Delores Athiemulam, director of Persona Doll Training, a South African organization that has been teaching educators how to use persona dolls for 15 years, called them “a powerful tool” for addressing problems of sexism, bullying and racism in post-apartheid South Africa.
“Each doll has a story that the children can identify with,” she told Al-Monitor in a telephone interview in May. “It’s really a tool or a methodology that use the dolls in order to get children from a young age to accept diversity and also to make them aware of their own dignity and their own differences.”
Athiemulam said her program has proven a great success in South Africa. “The children are showing more tolerance and more understanding, because they had that interaction and they went through that program with the dolls,” she noted.
In Israel, the Games 4 the Future’s dolls come in seven different personas: Russian, Ethiopian, ultra-Orthodox, Arab, Mizrahi, Ashkenazi and skullcap-wearing nationalist religious. The Arab doll, Nur, for example, is meant to dispel stereotypes about women and Arabs alike. She likes “watching science television shows and sometimes conducts experiments at home,” the company’s promotional video explains. The dolls themselves are fabricated by an organization employing people with disabilities.
“There is very significant segregation in Israel,” Pacht told Al-Monitor, pointing out that much of Israeli society lives in “tribes,” exactly as Rivlin described.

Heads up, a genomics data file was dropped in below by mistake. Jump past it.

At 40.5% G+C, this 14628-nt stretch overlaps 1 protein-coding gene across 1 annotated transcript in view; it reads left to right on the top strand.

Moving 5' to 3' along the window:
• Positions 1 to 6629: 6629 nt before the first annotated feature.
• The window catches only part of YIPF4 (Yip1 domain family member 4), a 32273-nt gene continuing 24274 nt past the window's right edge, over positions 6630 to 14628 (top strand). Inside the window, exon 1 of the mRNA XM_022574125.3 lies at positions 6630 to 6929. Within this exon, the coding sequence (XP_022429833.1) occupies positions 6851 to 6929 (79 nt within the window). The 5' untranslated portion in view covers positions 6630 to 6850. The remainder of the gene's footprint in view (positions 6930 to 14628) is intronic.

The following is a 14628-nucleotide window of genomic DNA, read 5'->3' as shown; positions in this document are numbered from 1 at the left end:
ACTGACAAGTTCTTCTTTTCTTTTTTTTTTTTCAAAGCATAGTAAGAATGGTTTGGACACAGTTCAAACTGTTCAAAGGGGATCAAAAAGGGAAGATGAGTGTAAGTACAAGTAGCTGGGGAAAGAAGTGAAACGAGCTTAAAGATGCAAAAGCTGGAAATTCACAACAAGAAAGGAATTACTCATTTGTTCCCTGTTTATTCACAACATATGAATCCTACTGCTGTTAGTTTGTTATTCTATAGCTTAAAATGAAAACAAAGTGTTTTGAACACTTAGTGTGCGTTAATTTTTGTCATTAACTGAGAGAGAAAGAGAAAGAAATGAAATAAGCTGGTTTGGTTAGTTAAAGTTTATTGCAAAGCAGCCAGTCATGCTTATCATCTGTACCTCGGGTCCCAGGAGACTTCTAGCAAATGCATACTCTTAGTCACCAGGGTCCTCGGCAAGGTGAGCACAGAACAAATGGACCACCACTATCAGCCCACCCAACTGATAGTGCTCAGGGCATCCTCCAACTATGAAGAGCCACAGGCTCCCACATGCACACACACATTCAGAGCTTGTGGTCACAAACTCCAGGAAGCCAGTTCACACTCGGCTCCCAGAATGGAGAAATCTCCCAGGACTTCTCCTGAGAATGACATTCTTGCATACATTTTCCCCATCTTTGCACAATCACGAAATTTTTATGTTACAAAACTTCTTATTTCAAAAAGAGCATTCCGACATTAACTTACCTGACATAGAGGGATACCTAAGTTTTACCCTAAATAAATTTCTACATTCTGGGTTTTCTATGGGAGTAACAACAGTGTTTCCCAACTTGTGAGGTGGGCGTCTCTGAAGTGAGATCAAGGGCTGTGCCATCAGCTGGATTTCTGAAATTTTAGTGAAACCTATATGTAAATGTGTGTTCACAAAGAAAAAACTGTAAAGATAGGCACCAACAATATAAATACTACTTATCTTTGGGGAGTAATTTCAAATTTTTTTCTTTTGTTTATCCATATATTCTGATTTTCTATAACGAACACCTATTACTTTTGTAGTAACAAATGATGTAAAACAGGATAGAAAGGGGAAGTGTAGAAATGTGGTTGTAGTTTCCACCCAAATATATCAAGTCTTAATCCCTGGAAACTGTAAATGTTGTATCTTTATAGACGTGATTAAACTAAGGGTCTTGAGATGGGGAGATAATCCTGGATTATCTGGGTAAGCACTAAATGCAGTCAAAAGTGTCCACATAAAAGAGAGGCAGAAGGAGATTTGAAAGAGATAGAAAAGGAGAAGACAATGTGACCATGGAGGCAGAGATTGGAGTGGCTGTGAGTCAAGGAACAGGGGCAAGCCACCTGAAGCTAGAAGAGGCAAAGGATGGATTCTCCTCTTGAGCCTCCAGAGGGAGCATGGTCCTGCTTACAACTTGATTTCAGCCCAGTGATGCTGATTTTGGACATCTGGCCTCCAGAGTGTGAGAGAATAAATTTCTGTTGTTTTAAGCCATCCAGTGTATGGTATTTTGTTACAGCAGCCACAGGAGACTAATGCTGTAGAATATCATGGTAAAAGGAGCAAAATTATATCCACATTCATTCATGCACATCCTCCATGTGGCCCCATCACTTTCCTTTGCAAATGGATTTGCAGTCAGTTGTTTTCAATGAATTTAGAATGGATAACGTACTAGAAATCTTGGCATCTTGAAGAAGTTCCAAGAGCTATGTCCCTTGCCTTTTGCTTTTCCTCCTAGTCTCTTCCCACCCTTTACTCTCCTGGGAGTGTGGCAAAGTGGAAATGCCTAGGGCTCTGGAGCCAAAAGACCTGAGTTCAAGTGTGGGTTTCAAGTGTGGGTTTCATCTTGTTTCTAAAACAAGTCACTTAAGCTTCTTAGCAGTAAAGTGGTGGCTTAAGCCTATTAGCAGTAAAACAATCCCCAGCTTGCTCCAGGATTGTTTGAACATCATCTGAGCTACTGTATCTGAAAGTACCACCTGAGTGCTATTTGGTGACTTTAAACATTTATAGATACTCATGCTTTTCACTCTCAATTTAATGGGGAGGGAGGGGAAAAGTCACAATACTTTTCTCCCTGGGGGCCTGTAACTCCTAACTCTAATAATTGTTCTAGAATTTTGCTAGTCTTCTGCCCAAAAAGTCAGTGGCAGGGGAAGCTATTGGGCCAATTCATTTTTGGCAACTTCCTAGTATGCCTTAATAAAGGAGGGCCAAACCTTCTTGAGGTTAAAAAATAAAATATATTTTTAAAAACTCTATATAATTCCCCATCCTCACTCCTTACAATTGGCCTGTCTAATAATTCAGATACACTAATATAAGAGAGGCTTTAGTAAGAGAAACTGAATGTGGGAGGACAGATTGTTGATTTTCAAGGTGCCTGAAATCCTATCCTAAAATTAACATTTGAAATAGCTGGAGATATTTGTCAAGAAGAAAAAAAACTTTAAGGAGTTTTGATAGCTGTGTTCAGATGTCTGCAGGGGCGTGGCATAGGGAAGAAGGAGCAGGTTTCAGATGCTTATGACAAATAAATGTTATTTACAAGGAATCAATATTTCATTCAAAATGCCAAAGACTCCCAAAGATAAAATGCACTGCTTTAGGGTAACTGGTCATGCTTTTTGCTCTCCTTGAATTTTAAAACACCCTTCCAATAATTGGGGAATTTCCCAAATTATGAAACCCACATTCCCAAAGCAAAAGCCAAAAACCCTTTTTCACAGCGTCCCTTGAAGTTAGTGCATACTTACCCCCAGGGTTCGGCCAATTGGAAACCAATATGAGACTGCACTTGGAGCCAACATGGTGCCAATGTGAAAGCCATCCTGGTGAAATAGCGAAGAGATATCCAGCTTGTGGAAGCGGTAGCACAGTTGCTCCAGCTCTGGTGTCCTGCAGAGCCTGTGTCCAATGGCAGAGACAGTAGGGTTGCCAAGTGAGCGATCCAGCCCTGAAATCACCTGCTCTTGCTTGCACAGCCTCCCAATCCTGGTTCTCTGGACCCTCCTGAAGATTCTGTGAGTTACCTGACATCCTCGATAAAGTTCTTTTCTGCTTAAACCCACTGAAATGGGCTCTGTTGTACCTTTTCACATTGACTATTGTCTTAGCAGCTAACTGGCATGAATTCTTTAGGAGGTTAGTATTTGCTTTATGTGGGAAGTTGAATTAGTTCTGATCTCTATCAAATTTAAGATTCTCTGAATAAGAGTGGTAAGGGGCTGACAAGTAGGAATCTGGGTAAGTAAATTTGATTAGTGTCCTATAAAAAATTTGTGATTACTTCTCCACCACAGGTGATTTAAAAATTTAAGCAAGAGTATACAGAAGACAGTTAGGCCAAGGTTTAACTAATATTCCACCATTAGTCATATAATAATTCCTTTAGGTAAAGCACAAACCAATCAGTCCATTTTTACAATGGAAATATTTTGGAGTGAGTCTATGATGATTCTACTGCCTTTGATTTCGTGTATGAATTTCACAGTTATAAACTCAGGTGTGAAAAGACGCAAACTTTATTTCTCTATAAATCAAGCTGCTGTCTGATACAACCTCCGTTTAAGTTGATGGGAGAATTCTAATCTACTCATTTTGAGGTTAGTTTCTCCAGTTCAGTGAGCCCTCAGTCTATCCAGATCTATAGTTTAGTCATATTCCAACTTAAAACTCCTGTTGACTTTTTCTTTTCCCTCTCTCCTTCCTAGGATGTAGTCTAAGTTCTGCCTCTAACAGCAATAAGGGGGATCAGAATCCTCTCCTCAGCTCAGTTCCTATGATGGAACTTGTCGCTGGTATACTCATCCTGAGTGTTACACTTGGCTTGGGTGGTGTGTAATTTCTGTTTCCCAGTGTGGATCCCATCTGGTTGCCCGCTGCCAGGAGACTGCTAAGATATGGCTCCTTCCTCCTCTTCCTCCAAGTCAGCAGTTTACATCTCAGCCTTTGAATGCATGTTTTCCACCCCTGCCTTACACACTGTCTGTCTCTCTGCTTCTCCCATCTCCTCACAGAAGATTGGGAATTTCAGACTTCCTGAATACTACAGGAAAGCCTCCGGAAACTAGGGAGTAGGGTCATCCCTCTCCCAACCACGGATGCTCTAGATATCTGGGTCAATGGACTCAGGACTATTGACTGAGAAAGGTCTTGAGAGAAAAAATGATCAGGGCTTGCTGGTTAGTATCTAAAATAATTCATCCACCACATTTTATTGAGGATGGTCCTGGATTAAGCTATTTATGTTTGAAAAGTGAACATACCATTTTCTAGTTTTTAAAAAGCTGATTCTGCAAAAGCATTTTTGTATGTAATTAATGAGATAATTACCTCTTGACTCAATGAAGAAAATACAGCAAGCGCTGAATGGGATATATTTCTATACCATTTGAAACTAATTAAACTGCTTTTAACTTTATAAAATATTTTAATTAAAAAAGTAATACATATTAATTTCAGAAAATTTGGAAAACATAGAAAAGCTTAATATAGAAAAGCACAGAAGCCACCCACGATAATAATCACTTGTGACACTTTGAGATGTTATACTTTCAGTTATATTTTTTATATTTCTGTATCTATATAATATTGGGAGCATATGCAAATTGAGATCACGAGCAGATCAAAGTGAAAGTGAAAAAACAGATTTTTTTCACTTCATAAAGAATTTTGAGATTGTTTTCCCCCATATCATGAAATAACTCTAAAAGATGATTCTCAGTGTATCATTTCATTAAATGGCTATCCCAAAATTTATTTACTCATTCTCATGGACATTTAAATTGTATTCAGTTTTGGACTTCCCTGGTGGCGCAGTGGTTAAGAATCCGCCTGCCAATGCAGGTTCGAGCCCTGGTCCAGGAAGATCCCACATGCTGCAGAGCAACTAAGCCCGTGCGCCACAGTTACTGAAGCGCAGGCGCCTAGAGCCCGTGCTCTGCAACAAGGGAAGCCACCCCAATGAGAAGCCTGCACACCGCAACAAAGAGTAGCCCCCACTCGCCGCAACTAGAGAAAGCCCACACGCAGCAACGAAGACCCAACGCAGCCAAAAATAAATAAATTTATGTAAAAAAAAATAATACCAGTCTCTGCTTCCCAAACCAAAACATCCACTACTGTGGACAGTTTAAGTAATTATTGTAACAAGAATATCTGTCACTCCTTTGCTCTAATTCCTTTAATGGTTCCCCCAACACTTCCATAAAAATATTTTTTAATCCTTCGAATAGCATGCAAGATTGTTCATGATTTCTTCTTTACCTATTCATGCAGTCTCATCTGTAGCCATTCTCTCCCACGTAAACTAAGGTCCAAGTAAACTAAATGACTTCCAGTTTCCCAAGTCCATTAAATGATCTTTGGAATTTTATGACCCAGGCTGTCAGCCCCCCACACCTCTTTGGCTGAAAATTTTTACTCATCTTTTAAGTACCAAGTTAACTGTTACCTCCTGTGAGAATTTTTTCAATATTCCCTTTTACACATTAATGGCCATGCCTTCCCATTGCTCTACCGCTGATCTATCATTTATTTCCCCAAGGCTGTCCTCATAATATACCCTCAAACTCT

In an ideal world, he said, kindergartens would be more integrated, and children of all backgrounds would have greater exposure to different communities from a young age. “Children do not have the opportunity to meet other children from different backgrounds in the educational frameworks they are in,” he added.
Shlomi Hatuka, a Mizrahi social activist who has pushed for greater diversity in Israeli advertisements, told Al-Monitor, “Everything has to do with the fact that there is no representation of black or dark-skinned people in the Israeli public space.” Exposing young children of all backgrounds to the country’s broad spectrum of inhabitants would only serve to encourage understanding and combat racism, he argued.
Pacht hopes that by exposing young children to the differences and similarities between people through the dolls, he could help eliminate these divisions based on religion and race in a future generation of Israelis.
“I want to create a positive first picture for children before they receive a negative impression,” Pacht said.
So far, Games 4 the Future's funding campaign has raised only 21,330 Israeli shekels (roughly $6,000), a mere 14% of the target of 150,000 shekels ($42,000). But Pacht is undeterred. He said his organization has received positive feedback from the Ministry of Education and is in negotiations with government authorities and municipalities in central Israel to incorporate the dolls in kindergartens. Eventually, he hopes to incorporate the dolls into a digital education product.
“Our desire is to get to all the kindergartens and homes in Israel,” Pacht said.